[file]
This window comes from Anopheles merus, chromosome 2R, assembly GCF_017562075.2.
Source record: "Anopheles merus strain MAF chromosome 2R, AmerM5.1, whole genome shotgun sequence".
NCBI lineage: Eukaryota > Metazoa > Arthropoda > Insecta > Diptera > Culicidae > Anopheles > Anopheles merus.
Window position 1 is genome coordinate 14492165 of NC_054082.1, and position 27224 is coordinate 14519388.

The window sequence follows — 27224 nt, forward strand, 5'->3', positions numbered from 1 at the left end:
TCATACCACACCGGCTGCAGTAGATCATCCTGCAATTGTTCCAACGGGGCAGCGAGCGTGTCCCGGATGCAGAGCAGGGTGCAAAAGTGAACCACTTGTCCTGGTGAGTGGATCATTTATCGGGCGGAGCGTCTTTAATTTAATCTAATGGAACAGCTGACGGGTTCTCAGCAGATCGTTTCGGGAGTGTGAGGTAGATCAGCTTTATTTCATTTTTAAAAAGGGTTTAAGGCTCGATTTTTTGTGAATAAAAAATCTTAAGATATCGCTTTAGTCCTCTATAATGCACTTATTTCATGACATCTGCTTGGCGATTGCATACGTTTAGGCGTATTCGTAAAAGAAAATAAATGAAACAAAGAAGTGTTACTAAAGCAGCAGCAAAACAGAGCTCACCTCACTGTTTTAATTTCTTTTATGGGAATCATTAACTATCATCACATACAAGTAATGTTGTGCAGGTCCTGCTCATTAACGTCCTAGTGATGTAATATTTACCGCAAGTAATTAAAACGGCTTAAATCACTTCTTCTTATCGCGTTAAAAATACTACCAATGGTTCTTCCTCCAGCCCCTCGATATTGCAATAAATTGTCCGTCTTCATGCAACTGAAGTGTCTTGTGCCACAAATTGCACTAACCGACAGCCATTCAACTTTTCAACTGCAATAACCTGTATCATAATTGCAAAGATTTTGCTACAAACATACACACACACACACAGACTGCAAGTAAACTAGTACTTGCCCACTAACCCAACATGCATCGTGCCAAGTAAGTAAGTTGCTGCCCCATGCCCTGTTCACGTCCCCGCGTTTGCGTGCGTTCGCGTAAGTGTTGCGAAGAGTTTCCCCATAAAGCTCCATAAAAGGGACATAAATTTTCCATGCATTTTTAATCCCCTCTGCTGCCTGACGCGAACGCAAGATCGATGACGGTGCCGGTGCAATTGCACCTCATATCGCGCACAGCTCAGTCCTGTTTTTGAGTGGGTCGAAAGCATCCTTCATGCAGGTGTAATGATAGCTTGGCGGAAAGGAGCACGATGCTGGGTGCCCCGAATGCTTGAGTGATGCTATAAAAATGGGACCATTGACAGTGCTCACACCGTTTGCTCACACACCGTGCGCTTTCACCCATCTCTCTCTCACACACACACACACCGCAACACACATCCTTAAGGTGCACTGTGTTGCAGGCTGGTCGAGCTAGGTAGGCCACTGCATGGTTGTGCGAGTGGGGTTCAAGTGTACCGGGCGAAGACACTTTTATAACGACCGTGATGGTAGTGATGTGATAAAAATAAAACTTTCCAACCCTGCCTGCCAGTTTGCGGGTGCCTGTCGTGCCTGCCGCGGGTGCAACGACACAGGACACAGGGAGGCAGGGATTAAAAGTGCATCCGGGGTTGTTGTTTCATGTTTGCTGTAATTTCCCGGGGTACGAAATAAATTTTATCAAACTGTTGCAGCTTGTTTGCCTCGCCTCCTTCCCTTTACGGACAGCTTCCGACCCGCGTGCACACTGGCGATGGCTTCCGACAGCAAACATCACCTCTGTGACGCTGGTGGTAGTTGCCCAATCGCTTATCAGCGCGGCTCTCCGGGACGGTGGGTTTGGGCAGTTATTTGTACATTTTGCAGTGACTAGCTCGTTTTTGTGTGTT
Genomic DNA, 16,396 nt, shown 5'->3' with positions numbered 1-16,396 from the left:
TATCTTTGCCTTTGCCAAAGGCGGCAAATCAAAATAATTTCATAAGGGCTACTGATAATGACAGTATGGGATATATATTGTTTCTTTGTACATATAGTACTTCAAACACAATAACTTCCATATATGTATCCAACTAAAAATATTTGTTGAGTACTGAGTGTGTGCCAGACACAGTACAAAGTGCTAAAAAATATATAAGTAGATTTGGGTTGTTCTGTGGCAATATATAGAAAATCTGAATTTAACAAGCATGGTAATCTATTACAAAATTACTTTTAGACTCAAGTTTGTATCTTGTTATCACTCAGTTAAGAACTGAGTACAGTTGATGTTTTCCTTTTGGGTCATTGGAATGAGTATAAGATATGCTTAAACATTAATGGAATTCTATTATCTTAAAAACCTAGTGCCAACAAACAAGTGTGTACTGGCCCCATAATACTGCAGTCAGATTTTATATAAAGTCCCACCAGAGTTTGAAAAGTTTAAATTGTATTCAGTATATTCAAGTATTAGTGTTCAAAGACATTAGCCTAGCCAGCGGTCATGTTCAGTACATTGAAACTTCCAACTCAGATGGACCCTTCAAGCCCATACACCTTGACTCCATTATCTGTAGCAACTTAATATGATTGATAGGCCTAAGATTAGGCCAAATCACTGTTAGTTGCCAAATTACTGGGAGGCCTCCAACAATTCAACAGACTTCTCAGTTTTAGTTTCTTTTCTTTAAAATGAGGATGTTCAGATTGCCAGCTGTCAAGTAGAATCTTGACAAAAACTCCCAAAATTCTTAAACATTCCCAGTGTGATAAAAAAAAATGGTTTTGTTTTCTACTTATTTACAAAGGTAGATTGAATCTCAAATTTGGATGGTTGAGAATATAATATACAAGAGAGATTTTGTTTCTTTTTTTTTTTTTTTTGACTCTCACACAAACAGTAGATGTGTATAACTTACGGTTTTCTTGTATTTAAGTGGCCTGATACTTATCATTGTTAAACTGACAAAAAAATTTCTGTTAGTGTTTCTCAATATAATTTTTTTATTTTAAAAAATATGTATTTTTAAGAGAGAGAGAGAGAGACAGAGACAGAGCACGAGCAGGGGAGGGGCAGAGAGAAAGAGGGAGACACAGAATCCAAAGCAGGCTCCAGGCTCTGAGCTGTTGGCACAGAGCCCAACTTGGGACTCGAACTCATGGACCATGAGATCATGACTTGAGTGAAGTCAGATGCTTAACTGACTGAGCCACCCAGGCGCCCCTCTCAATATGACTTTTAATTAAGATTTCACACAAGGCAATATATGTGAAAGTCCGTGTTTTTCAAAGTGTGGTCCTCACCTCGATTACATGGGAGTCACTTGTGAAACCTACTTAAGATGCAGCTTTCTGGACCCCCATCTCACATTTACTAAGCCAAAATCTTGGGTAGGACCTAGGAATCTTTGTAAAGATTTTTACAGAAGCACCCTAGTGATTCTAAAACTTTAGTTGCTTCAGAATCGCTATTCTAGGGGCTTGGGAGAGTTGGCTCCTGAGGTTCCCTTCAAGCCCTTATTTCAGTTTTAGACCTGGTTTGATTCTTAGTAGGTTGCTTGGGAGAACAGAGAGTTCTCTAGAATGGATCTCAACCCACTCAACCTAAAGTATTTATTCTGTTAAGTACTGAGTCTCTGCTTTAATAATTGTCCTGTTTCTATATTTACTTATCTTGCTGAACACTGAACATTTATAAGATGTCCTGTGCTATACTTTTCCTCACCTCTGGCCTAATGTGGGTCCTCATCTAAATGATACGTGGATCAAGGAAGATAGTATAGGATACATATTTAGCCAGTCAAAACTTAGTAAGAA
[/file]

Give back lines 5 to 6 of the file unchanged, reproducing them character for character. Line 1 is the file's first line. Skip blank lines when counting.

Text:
The window sequence follows — 27224 nt, forward strand, 5'->3', positions numbered from 1 at the left end:
TCATACCACACCGGCTGCAGTAGATCATCCTGCAATTGTTCCAACGGGGCAGCGAGCGTGTCCCGGATGCAGAGCAGGGTGCAAAAGTGAACCACTTGTCCTGGTGAGTGGATCATTTATCGGGCGGAGCGTCTTTAATTTAATCTAATGGAACAGCTGACGGGTTCTCAGCAGATCGTTTCGGGAGTGTGAGGTAGATCAGCTTTATTTCATTTTTAAAAAGGGTTTAAGGCTCGATTTTTTGTGAATAAAAAATCTTAAGATATCGCTTTAGTCCTCTATAATGCACTTATTTCATGACATCTGCTTGGCGATTGCATACGTTTAGGCGTATTCGTAAAAGAAAATAAATGAAACAAAGAAGTGTTACTAAAGCAGCAGCAAAACAGAGCTCACCTCACTGTTTTAATTTCTTTTATGGGAATCATTAACTATCATCACATACAAGTAATGTTGTGCAGGTCCTGCTCATTAACGTCCTAGTGATGTAATATTTACCGCAAGTAATTAAAACGGCTTAAATCACTTCTTCTTATCGCGTTAAAAATACTACCAATGGTTCTTCCTCCAGCCCCTCGATATTGCAATAAATTGTCCGTCTTCATGCAACTGAAGTGTCTTGTGCCACAAATTGCACTAACCGACAGCCATTCAACTTTTCAACTGCAATAACCTGTATCATAATTGCAAAGATTTTGCTACAAACATACACACACACACACAGACTGCAAGTAAACTAGTACTTGCCCACTAACCCAACATGCATCGTGCCAAGTAAGTAAGTTGCTGCCCCATGCCCTGTTCACGTCCCCGCGTTTGCGTGCGTTCGCGTAAGTGTTGCGAAGAGTTTCCCCATAAAGCTCCATAAAAGGGACATAAATTTTCCATGCATTTTTAATCCCCTCTGCTGCCTGACGCGAACGCAAGATCGATGACGGTGCCGGTGCAATTGCACCTCATATCGCGCACAGCTCAGTCCTGTTTTTGAGTGGGTCGAAAGCATCCTTCATGCAGGTGTAATGATAGCTTGGCGGAAAGGAGCACGATGCTGGGTGCCCCGAATGCTTGAGTGATGCTATAAAAATGGGACCATTGACAGTGCTCACACCGTTTGCTCACACACCGTGCGCTTTCACCCATCTCTCTCTCACACACACACACACCGCAACACACATCCTTAAGGTGCACTGTGTTGCAGGCTGGTCGAGCTAGGTAGGCCACTGCATGGTTGTGCGAGTGGGGTTCAAGTGTACCGGGCGAAGACACTTTTATAACGACCGTGATGGTAGTGATGTGATAAAAATAAAACTTTCCAACCCTGCCTGCCAGTTTGCGGGTGCCTGTCGTGCCTGCCGCGGGTGCAACGACACAGGACACAGGGAGGCAGGGATTAAAAGTGCATCCGGGGTTGTTGTTTCATGTTTGCTGTAATTTCCCGGGGTACGAAATAAATTTTATCAAACTGTTGCAGCTTGTTTGCCTCGCCTCCTTCCCTTTACGGACAGCTTCCGACCCGCGTGCACACTGGCGATGGCTTCCGACAGCAAACATCACCTCTGTGACGCTGGTGGTAGTTGCCCAATCGCTTATCAGCGCGGCTCTCCGGGACGGTGGGTTTGGGCAGTTATTTGTACATTTTGCAGTGACTAGCTCGTTTTTGTGTGTT